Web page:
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The inaugural Placemaking Leadership Council (PLC) met in Detroit in April, an initiative founded by Project for Public Spaces (PPS). Attended by 300 people from 10 countries involved in the practice and process of placemaking, the PLC conference aimed to be the first step in the galvanisation of placemaking as a global movement and a knowledge exchange between placemakers and their diverse practices.
The conference itself started with scene setting from PPS’s President and Founder, Fred Kent. Fred gave voice to great placemaking and its importance in the contemporary setting – people and the way they use space needs to be valued and kept at the fore of urban planning and activity. The vision and aims of the PLC were then drilled into by PPS’s Senior Vice President; to shape a five-year placemaking campaign to position placemaking as strategic practice; to create a community of placemaking leaders to advance the placemaking movement; and to grow isolated impact of placemaking into a collective impact. Five conditions of collective success were advanced. Firstly, a common agenda; secondly, shared measurement systems; thirdly, mutually reinforcing activities; fourthly, continuous communication; and fifthly, for PPS to form a backbone of support to other placemaking organisations.
Examples of placemaking projects from across the world were given, and getting to see what others are doing and meet them too was, for many, the most inspiring part of the conference. Street level micro-interventions such as the plasters placed over sidewalk cracks by Curativos Urbanos in Brazil and now spreading worldwide thanks to social media and The Porch in Philadelphia where planters and social spaces are reconnecting people to their immediate built environment. Neighbourhood activities such as The Brownsville Partnership in New York, formed to help support vulnerable residents and combat homelessness and the San Diego Little Italy Association, working with the dwindling number of Italianate Business Improvement Districts to turn their focus to heritage placemaking where a walk down any street in the area will ‘tell a story’. The large-scale and arts-as regeneration projects such as Urban Development in Santiago that took the Las Condes abandoned transit hub and art gallery and through placemaking turned this around into a destination space.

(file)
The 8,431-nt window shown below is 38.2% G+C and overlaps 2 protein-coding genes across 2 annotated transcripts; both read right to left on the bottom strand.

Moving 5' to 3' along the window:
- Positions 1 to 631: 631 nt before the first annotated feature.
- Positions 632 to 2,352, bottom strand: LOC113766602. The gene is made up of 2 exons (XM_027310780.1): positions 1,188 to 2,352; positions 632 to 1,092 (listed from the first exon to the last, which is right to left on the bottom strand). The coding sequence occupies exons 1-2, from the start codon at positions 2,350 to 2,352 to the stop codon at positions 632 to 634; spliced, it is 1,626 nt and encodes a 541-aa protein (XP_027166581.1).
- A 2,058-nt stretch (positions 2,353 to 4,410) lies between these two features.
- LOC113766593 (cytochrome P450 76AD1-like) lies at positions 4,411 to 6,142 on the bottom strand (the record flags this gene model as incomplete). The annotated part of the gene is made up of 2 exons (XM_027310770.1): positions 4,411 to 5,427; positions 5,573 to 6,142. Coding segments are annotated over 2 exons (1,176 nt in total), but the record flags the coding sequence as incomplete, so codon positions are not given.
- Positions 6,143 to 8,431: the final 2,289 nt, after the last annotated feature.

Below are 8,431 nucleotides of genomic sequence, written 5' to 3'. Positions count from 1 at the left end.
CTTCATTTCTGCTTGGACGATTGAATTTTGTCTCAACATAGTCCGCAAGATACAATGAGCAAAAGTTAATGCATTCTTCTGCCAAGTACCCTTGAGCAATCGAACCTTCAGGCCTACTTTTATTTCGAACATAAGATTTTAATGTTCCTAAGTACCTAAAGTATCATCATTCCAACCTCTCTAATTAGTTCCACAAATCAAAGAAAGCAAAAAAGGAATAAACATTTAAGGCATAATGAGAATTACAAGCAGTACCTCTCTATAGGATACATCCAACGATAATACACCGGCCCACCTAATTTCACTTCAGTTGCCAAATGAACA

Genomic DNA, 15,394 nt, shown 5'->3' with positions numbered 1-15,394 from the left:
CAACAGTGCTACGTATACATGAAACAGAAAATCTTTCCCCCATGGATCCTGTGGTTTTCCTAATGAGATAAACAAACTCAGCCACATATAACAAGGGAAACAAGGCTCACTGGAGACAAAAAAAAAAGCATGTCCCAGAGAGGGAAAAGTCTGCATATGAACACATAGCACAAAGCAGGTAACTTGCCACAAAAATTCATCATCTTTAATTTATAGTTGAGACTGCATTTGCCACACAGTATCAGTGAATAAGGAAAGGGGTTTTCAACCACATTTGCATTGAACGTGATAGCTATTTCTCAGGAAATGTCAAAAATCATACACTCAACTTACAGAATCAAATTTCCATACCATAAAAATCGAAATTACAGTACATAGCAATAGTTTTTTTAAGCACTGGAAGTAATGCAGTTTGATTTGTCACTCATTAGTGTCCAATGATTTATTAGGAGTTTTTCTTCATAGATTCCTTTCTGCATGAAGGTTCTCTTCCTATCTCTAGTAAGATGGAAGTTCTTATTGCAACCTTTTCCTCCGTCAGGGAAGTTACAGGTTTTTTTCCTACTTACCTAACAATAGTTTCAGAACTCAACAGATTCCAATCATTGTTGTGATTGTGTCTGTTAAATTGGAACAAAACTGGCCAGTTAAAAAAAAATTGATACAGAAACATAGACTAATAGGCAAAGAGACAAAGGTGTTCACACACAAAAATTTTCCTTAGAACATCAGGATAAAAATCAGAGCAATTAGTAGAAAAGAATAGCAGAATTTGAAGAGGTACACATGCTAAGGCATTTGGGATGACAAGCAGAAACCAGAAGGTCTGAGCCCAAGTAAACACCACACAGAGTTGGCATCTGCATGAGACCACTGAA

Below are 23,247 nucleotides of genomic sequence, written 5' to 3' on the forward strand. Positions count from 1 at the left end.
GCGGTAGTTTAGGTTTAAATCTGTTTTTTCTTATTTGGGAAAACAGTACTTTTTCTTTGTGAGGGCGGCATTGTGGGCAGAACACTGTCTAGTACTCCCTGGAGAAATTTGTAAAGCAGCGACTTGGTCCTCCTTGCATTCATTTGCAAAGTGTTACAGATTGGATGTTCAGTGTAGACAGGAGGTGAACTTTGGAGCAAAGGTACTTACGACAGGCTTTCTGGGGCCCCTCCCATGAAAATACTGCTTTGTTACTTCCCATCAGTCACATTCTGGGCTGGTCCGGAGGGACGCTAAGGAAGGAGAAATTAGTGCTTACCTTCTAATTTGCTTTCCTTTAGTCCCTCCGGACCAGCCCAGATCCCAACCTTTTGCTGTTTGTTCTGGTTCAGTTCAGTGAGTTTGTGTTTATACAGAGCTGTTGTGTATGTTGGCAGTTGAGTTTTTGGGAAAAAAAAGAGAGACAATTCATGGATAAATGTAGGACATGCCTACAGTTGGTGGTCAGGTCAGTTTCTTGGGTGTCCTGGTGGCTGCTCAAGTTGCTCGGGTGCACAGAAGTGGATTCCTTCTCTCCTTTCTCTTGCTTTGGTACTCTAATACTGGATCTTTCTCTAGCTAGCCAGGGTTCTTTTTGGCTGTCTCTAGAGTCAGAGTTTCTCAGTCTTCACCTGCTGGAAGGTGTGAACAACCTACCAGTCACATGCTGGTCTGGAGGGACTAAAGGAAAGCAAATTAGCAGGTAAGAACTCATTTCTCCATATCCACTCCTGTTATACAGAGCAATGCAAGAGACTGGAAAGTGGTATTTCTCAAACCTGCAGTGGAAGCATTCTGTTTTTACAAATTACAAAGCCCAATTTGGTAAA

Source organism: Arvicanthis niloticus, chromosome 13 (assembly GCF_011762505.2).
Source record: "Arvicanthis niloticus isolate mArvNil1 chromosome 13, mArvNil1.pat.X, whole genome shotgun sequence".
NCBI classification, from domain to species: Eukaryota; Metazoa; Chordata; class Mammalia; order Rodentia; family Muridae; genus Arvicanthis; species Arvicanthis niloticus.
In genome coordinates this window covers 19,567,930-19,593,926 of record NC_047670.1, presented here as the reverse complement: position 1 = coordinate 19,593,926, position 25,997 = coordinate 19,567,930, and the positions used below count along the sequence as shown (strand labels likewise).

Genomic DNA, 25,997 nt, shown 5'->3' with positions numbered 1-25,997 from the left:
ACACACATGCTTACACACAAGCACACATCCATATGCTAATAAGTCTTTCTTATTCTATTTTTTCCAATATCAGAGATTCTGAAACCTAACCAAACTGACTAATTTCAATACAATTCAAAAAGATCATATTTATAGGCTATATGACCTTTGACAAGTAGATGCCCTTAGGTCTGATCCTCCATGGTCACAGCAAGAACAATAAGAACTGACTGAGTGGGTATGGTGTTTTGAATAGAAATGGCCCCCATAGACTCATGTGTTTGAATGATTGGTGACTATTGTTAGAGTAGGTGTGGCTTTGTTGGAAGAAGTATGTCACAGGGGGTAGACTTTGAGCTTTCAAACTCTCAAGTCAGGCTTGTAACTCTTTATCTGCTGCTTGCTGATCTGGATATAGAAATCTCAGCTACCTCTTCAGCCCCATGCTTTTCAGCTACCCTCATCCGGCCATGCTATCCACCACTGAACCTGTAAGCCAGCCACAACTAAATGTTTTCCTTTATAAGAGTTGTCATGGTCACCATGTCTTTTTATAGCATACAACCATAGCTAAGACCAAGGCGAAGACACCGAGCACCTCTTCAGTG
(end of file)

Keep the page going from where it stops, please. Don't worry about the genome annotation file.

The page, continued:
Delegates formed working parties along thematic lines, set the task of creating their own transformative agendas for placemaking. These groups were ‘building community through transportation’; ‘creating multi-use public destinations’; ‘entrepreneurial places’; ‘place capital’; ‘architecture of place’; ‘place governance’; and ‘healthy communities’. I joined the healthy communities group, which will be the topic of my next post for This Big City.
Detroit was chosen as the host for this first meeting for the thought-provoking setting it offered the subject matter. Delegates got to see and talk to those involved at the grassroots of Detroit place revitalisations – downtown Detroit’s storefront ‘welcome centre’, D:Hive and the volunteer group Belle Isle Conservancy that saved and now manages the city aquarium. We also visited the infamous Heidelberg Project amongst others – and within the course of the three days, a new subject group of those involved in ‘placemaking in low income settings’ was created, this milieu not featuring explicitly in the programme (follow #lowincomeplacemaking for chat and developments along those lines). What delegates saw was a city that whilst not ignoring its problems, refused to be defined by them and saw a mix of scales of placemaking and grassroots placemaking as core to its future.
The next PLC meeting will be held in Stockholm in June at the Future of Places conference where the agendas for a global placemaking movement will be presented back to the group. With a perhaps more European delegate demographic enabled by its Swedish hosting, how will this community react to and progress the agendas created in the Stateside setting?
Cara Courage is an arts consultant, writer and creative placemaking PhD student, testing her theory of relocalism at University of Brighton. She writes for ArtsProfessional, Frame and Reference, Guardian Culture Professionals Network and engage and is director of pop-up architecture centre Threshold.
Images via Cara Courage